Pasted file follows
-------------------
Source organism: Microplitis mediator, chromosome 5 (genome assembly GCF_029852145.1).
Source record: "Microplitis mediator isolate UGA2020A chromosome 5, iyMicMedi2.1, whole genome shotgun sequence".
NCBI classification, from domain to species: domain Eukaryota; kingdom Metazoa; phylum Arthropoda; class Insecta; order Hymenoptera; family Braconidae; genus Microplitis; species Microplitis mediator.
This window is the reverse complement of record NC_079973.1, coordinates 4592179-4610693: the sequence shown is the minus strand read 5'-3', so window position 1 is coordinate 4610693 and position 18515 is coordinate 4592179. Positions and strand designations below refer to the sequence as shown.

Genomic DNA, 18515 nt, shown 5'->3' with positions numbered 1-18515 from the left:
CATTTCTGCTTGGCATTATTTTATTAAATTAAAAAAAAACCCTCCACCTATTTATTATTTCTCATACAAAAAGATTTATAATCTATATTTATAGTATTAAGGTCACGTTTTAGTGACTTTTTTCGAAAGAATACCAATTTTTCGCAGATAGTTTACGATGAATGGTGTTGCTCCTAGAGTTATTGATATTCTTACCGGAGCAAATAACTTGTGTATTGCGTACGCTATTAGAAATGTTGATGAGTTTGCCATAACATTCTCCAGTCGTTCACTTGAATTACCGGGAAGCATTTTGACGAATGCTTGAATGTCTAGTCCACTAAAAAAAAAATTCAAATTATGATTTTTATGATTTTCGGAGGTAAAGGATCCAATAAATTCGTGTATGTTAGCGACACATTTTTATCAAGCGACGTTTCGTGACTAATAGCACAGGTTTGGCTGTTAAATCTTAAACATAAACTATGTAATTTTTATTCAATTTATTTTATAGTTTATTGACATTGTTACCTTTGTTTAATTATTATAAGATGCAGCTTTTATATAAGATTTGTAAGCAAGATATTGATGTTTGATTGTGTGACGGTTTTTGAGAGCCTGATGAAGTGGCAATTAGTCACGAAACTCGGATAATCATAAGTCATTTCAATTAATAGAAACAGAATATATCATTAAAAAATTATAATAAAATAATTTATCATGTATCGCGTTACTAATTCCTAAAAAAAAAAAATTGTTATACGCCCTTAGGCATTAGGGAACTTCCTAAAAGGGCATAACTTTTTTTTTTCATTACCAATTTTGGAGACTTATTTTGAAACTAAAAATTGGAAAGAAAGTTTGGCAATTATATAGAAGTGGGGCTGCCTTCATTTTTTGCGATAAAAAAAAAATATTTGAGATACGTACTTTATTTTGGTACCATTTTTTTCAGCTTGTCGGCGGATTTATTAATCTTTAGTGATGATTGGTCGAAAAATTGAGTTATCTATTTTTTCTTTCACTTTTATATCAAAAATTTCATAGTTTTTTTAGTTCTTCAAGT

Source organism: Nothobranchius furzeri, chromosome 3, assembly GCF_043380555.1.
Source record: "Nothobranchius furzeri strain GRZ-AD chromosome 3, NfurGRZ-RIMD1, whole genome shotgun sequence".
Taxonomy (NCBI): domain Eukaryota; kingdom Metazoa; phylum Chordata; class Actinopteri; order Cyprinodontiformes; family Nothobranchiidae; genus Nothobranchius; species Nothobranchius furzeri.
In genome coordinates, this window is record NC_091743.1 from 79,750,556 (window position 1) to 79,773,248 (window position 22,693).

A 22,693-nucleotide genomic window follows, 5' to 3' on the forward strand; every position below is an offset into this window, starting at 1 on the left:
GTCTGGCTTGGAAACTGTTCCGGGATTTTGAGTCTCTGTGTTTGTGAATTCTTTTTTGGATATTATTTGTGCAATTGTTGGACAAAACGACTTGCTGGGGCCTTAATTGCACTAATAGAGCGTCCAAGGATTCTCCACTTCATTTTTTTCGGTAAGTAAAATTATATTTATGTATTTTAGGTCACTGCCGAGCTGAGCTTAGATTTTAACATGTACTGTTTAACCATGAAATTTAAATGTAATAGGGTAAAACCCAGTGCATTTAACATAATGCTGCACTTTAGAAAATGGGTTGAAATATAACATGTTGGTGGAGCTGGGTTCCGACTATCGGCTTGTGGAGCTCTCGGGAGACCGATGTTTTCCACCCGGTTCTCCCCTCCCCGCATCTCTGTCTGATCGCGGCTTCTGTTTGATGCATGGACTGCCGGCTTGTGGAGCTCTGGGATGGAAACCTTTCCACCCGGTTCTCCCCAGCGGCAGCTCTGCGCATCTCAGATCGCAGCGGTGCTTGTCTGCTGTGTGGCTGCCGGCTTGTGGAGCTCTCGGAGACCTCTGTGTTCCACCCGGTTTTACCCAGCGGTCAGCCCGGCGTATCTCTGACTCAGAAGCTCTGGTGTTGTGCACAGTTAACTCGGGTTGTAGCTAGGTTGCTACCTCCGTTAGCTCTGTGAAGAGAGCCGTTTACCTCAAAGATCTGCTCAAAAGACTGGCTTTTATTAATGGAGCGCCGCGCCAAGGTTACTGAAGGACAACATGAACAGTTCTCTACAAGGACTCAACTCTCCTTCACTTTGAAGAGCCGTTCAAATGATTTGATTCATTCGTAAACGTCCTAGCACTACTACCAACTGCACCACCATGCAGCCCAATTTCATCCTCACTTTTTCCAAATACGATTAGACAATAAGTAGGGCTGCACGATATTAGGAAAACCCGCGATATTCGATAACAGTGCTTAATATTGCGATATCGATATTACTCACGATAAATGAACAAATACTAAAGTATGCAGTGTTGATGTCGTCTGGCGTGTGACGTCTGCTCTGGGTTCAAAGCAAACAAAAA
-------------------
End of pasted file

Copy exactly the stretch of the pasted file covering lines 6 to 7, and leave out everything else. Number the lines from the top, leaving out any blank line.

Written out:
CATTTCTGCTTGGCATTATTTTATTAAATTAAAAAAAAACCCTCCACCTATTTATTATTTCTCATACAAAAAGATTTATAATCTATATTTATAGTATTAAGGTCACGTTTTAGTGACTTTTTTCGAAAGAATACCAATTTTTCGCAGATAGTTTACGATGAATGGTGTTGCTCCTAGAGTTATTGATATTCTTACCGGAGCAAATAACTTGTGTATTGCGTACGCTATTAGAAATGTTGATGAGTTTGCCATAACATTCTCCAGTCGTTCACTTGAATTACCGGGAAGCATTTTGACGAATGCTTGAATGTCTAGTCCACTAAAAAAAAAATTCAAATTATGATTTTTATGATTTTCGGAGGTAAAGGATCCAATAAATTCGTGTATGTTAGCGACACATTTTTATCAAGCGACGTTTCGTGACTAATAGCACAGGTTTGGCTGTTAAATCTTAAACATAAACTATGTAATTTTTATTCAATTTATTTTATAGTTTATTGACATTGTTACCTTTGTTTAATTATTATAAGATGCAGCTTTTATATAAGATTTGTAAGCAAGATATTGATGTTTGATTGTGTGACGGTTTTTGAGAGCCTGATGAAGTGGCAATTAGTCACGAAACTCGGATAATCATAAGTCATTTCAATTAATAGAAACAGAATATATCATTAAAAAATTATAATAAAATAATTTATCATGTATCGCGTTACTAATTCCTAAAAAAAAAAAATTGTTATACGCCCTTAGGCATTAGGGAACTTCCTAAAAGGGCATAACTTTTTTTTTTCATTACCAATTTTGGAGACTTATTTTGAAACTAAAAATTGGAAAGAAAGTTTGGCAATTATATAGAAGTGGGGCTGCCTTCATTTTTTGCGATAAAAAAAAAATATTTGAGATACGTACTTTATTTTGGTACCATTTTTTTCAGCTTGTCGGCGGATTTATTAATCTTTAGTGATGATTGGTCGAAAAATTGAGTTATCTATTTTTTCTTTCACTTTTATATCAAAAATTTCATAGTTTTTTTAGTTCTTCAAGT

Source organism: Nothobranchius furzeri, chromosome 3, assembly GCF_043380555.1.